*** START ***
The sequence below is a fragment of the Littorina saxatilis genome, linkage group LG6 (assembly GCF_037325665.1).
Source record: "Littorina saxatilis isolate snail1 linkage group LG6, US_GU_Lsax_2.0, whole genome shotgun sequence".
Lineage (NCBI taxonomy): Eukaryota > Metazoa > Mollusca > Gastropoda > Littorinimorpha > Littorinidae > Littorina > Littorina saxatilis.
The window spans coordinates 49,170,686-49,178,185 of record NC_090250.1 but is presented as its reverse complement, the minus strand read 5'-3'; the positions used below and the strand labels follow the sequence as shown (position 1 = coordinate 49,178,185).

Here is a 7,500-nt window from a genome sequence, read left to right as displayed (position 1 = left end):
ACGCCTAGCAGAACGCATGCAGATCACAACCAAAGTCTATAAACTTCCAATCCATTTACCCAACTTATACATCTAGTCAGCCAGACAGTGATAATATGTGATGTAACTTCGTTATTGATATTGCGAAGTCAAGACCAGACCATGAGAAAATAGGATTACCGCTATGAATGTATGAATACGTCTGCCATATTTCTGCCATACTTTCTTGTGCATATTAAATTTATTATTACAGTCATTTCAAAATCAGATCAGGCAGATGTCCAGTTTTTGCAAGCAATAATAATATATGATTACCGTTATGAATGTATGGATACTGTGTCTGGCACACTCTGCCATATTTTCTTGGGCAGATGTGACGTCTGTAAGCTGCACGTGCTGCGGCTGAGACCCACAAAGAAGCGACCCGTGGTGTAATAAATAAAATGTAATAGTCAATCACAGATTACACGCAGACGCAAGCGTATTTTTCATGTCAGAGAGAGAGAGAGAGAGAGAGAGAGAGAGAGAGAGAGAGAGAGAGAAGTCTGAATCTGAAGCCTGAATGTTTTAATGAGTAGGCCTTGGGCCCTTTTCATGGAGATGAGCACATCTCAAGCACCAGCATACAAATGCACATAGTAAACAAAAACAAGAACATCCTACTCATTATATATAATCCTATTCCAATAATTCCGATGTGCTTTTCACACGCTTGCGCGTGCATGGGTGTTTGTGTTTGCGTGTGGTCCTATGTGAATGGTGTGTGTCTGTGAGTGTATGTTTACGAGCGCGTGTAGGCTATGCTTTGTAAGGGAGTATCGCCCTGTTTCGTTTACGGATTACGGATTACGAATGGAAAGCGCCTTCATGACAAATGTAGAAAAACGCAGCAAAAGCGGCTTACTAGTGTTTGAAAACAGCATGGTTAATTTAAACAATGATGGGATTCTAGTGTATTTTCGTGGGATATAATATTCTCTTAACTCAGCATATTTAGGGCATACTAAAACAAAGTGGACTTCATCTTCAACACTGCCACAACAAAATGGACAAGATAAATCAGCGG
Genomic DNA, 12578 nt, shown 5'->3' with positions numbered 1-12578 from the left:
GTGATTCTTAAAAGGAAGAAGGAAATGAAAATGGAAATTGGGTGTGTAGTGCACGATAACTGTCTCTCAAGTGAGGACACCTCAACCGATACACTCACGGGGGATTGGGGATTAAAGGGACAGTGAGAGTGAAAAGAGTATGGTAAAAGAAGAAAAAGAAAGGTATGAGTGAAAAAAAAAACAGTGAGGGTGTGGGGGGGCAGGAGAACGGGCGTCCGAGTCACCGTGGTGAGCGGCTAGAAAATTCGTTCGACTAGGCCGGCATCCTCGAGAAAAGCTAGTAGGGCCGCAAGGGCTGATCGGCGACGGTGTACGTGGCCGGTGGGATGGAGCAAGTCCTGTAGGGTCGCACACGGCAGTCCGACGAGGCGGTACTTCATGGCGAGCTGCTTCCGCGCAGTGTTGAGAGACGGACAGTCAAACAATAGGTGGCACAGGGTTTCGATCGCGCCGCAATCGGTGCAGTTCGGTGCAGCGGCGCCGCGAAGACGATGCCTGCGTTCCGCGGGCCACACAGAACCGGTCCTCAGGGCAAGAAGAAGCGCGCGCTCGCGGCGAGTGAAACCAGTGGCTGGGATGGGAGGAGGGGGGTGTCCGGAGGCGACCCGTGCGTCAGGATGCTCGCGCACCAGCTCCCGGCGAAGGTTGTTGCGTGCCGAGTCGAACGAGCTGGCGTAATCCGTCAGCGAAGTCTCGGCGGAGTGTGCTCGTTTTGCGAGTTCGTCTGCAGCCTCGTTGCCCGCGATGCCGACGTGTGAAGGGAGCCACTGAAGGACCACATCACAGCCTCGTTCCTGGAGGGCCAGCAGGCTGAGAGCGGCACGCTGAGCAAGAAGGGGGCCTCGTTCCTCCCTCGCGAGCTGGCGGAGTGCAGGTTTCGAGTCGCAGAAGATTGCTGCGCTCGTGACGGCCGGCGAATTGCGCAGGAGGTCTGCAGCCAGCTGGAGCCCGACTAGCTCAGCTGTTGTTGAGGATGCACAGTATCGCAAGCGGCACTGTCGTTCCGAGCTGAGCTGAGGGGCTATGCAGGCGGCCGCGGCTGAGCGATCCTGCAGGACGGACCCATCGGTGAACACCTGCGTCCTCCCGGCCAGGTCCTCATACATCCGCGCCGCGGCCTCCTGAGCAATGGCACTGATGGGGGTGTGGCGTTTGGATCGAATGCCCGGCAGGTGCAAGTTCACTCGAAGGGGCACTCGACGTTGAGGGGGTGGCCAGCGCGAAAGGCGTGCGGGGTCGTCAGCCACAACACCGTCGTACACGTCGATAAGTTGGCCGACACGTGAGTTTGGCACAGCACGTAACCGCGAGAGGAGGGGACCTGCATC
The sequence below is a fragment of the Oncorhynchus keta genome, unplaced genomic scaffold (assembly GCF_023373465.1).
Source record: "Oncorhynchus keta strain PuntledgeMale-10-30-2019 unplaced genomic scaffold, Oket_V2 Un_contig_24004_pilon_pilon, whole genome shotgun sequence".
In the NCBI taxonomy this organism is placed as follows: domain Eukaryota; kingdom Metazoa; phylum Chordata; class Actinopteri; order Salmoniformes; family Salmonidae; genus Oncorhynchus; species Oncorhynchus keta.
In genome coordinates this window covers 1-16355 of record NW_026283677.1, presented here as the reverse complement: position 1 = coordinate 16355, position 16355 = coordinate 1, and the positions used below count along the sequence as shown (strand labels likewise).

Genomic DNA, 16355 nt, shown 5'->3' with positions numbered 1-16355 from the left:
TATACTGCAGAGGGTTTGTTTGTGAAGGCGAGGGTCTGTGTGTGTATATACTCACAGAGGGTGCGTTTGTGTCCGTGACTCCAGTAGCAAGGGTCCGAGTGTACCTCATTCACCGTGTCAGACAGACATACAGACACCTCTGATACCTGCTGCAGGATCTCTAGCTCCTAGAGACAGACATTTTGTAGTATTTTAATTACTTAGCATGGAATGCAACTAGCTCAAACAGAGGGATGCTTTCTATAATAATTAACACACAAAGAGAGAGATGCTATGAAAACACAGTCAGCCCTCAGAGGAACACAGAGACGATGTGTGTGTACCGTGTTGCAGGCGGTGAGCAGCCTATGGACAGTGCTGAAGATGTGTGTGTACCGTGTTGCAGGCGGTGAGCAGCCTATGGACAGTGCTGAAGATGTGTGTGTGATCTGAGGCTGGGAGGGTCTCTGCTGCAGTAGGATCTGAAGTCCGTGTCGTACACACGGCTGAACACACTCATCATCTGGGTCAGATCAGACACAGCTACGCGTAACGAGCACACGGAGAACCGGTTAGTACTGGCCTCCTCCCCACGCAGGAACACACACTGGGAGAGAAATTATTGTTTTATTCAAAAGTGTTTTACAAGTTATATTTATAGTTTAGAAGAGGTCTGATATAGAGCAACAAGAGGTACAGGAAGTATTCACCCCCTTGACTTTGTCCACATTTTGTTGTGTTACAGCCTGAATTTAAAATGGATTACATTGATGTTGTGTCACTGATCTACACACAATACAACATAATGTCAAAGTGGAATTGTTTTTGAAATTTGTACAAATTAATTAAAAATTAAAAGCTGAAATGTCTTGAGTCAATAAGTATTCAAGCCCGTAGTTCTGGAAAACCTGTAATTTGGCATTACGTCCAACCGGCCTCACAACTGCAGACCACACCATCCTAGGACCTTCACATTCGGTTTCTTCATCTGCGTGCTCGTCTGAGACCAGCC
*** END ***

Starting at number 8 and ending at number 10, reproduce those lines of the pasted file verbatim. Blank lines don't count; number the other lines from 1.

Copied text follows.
GTGATTCTTAAAAGGAAGAAGGAAATGAAAATGGAAATTGGGTGTGTAGTGCACGATAACTGTCTCTCAAGTGAGGACACCTCAACCGATACACTCACGGGGGATTGGGGATTAAAGGGACAGTGAGAGTGAAAAGAGTATGGTAAAAGAAGAAAAAGAAAGGTATGAGTGAAAAAAAAAACAGTGAGGGTGTGGGGGGGCAGGAGAACGGGCGTCCGAGTCACCGTGGTGAGCGGCTAGAAAATTCGTTCGACTAGGCCGGCATCCTCGAGAAAAGCTAGTAGGGCCGCAAGGGCTGATCGGCGACGGTGTACGTGGCCGGTGGGATGGAGCAAGTCCTGTAGGGTCGCACACGGCAGTCCGACGAGGCGGTACTTCATGGCGAGCTGCTTCCGCGCAGTGTTGAGAGACGGACAGTCAAACAATAGGTGGCACAGGGTTTCGATCGCGCCGCAATCGGTGCAGTTCGGTGCAGCGGCGCCGCGAAGACGATGCCTGCGTTCCGCGGGCCACACAGAACCGGTCCTCAGGGCAAGAAGAAGCGCGCGCTCGCGGCGAGTGAAACCAGTGGCTGGGATGGGAGGAGGGGGGTGTCCGGAGGCGACCCGTGCGTCAGGATGCTCGCGCACCAGCTCCCGGCGAAGGTTGTTGCGTGCCGAGTCGAACGAGCTGGCGTAATCCGTCAGCGAAGTCTCGGCGGAGTGTGCTCGTTTTGCGAGTTCGTCTGCAGCCTCGTTGCCCGCGATGCCGACGTGTGAAGGGAGCCACTGAAGGACCACATCACAGCCTCGTTCCTGGAGGGCCAGCAGGCTGAGAGCGGCACGCTGAGCAAGAAGGGGGCCTCGTTCCTCCCTCGCGAGCTGGCGGAGTGCAGGTTTCGAGTCGCAGAAGATTGCTGCGCTCGTGACGGCCGGCGAATTGCGCAGGAGGTCTGCAGCCAGCTGGAGCCCGACTAGCTCAGCTGTTGTTGAGGATGCACAGTATCGCAAGCGGCACTGTCGTTCCGAGCTGAGCTGAGGGGCTATGCAGGCGGCCGCGGCTGAGCGATCCTGCAGGACGGACCCATCGGTGAACACCTGCGTCCTCCCGGCCAGGTCCTCATACATCCGCGCCGCGGCCTCCTGAGCAATGGCACTGATGGGGGTGTGGCGTTTGGATCGAATGCCCGGCAGGTGCAAGTTCACTCGAAGGGGCACTCGACGTTGAGGGGGTGGCCAGCGCGAAAGGCGTGCGGGGTCGTCAGCCACAACACCGTCGTACACGTCGATAAGTTGGCCGACACGTGAGTTTGGCACAGCACGTAACCGCGAGAGGAGGGGACCTGCATC
The sequence below is a fragment of the Oncorhynchus keta genome, unplaced genomic scaffold (assembly GCF_023373465.1).
Source record: "Oncorhynchus keta strain PuntledgeMale-10-30-2019 unplaced genomic scaffold, Oket_V2 Un_contig_24004_pilon_pilon, whole genome shotgun sequence".